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Old 11-14-2011, 01:45 PM
 
29,988 posts, read 37,046,368 times
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I had not heard of it before this article:

Canine Flu Outbreak Plagues Metro Area | NBC New York

Quote:
The Journal News reports that officials at the Cornell University Veterinary School say canine flu has been spreading in New York City, the lower Hudson Valley and northern New Jersey.

Canine flu is not fatal but is highly contagious. Symptoms include cough, runny nose and fever.
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Old 11-14-2011, 02:58 PM
 
Location: St. Louis, Missouri
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i know that our former vet's office has been encouraging canine flu shots for a couple or 3 years or more .......
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Old 11-14-2011, 09:59 PM
 
Location: Ladysmith,Wisconsin
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When I vaccinate I use a vaccine for canine influenza
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Old 11-15-2011, 02:38 PM
 
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Quote:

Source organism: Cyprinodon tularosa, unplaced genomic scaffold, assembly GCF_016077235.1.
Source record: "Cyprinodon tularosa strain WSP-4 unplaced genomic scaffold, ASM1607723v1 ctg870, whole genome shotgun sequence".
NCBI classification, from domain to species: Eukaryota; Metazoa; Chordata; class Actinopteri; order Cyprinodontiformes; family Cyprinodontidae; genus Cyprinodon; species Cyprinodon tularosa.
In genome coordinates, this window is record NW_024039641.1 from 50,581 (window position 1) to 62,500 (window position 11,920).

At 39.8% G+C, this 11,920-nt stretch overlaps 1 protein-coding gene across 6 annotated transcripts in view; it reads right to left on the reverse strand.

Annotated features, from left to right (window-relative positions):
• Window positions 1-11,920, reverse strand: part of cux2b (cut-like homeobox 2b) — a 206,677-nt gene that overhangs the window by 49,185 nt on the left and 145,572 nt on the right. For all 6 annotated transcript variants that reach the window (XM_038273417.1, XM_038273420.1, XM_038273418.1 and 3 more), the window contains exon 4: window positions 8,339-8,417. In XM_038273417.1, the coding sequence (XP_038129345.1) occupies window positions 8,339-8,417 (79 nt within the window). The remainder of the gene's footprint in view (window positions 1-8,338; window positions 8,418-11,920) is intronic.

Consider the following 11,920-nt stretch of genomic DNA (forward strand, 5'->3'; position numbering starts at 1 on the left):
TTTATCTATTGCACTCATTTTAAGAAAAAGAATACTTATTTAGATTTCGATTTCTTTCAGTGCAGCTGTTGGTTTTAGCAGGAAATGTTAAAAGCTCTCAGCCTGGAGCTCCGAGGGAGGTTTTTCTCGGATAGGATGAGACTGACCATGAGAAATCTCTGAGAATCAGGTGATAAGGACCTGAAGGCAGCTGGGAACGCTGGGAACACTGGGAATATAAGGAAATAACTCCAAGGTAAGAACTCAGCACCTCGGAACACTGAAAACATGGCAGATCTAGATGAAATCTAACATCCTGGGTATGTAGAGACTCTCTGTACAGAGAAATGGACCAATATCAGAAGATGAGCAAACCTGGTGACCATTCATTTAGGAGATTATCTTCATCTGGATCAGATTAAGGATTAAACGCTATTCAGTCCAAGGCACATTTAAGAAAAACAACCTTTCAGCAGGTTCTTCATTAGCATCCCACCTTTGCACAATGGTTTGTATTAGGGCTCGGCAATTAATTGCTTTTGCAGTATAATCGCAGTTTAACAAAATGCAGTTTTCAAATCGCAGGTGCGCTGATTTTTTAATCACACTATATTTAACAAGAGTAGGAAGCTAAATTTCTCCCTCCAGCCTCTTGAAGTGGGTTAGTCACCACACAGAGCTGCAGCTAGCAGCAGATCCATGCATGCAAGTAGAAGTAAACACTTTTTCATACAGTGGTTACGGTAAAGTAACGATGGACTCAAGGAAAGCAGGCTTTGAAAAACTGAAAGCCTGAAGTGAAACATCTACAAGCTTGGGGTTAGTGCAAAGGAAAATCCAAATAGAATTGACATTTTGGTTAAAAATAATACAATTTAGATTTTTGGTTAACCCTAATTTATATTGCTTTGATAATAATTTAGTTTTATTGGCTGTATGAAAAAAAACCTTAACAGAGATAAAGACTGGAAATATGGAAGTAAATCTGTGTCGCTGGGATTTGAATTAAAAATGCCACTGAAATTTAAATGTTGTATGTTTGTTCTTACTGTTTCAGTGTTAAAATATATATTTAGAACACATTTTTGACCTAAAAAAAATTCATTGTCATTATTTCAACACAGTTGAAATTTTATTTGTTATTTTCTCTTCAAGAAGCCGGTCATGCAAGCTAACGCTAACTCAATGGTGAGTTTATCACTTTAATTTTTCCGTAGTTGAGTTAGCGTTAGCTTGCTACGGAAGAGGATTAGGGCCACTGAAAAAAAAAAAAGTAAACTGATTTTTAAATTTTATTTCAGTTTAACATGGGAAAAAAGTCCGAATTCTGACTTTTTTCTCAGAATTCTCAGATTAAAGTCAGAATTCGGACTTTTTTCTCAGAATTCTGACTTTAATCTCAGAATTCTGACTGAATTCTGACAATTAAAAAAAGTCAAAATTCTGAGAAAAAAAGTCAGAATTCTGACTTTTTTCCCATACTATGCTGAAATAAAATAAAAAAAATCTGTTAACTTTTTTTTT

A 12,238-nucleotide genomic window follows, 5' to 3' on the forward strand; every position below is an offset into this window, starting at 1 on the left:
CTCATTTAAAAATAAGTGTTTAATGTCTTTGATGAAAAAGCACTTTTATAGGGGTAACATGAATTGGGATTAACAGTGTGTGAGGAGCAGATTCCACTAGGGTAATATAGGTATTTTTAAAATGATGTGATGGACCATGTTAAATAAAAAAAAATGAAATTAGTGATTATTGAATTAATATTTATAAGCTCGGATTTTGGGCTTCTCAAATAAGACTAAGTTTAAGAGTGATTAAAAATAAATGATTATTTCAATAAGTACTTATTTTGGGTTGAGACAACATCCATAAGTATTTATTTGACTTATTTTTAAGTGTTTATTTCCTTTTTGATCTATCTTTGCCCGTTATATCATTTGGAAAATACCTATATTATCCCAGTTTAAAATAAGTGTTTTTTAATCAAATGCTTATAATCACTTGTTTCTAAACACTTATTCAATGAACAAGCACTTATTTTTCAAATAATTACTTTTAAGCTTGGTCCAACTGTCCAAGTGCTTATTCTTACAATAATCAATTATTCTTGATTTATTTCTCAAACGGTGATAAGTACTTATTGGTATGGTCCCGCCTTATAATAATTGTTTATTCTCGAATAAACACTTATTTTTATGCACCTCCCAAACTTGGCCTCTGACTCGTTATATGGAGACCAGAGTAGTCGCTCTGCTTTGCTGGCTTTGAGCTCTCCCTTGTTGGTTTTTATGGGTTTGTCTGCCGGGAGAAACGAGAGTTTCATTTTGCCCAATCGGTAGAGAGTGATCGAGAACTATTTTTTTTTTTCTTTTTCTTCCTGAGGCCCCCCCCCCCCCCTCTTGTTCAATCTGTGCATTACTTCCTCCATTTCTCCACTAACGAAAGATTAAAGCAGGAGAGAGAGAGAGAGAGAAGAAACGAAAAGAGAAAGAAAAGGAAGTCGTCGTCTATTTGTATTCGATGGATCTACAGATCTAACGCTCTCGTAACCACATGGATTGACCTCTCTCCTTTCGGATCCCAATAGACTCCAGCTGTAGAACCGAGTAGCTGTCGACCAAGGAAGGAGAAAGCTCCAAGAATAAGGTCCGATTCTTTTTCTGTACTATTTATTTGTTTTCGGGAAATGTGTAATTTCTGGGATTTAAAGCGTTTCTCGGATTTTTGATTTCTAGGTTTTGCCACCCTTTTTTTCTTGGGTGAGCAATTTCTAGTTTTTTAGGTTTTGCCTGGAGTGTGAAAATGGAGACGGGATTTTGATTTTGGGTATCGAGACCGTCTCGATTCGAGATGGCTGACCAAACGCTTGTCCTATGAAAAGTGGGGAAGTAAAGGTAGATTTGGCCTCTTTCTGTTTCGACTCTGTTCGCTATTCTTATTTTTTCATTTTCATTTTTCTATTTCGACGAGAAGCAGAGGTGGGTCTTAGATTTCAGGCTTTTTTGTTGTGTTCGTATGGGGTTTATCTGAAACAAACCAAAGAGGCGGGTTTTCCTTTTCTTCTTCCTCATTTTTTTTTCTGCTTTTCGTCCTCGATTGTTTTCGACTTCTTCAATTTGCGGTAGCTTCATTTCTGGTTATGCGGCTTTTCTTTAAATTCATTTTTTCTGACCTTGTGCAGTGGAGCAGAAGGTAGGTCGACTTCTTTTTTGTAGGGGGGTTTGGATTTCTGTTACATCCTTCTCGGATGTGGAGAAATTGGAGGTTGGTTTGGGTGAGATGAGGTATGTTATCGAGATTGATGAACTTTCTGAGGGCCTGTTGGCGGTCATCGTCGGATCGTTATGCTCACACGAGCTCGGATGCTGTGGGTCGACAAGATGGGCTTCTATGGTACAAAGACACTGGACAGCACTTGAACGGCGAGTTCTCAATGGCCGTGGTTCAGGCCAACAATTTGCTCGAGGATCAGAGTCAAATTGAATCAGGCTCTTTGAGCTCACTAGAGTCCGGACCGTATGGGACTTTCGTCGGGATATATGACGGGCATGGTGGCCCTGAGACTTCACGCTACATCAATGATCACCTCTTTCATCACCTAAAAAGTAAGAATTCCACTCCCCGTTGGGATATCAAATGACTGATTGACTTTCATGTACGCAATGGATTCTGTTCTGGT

Originally Posted by latetotheparty View Post
i know that our former vet's office has been encouraging canine flu shots for a couple or 3 years or more .......
Is this recommended now for boarding, like with Bordatella vaccination?

Boarding has not been a concern of mine for the past couple of years but I may need to board my pup(1yr 5 mo.) this Winter or early Spring.
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Old 11-15-2011, 06:46 PM
 
Location: Ladysmith,Wisconsin
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Vaccinate with 7 way and rabies and kennel cough and you should be ok
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Old 11-15-2011, 07:16 PM
 
Location: Mountains of middle TN
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I just read about the flu outbreak in the NY area. They're warning the rescues up there about it.

The 7 in one vaccine has the lepto in it. DON'T use it unless there's a lepto outbreak in your area and you've got a dog that will be in areas of standing water, like a hunting dog. Lepto vaccine has one of the highest rates of adverse reactions in dogs. I've NEVER used the lepto for my dogs or the rescue dogs.

If you're not sure if there's a current outbreak in your area, call your vet.

[quote]Many vets are embarking on crash courses in the canine influenza virus (CIV) and studying up on the effectiveness of the first vaccine, conditionally licensed in May by the U.S. Department of Agriculture. Developer Intervet/Schering-Plough Animal Health says it significantly reduces the duration and severity of symptoms and dramatically curbs the flu's spread. Cost: about $20 for each of the series of two shots, given two to four weeks apart.[/QUOTE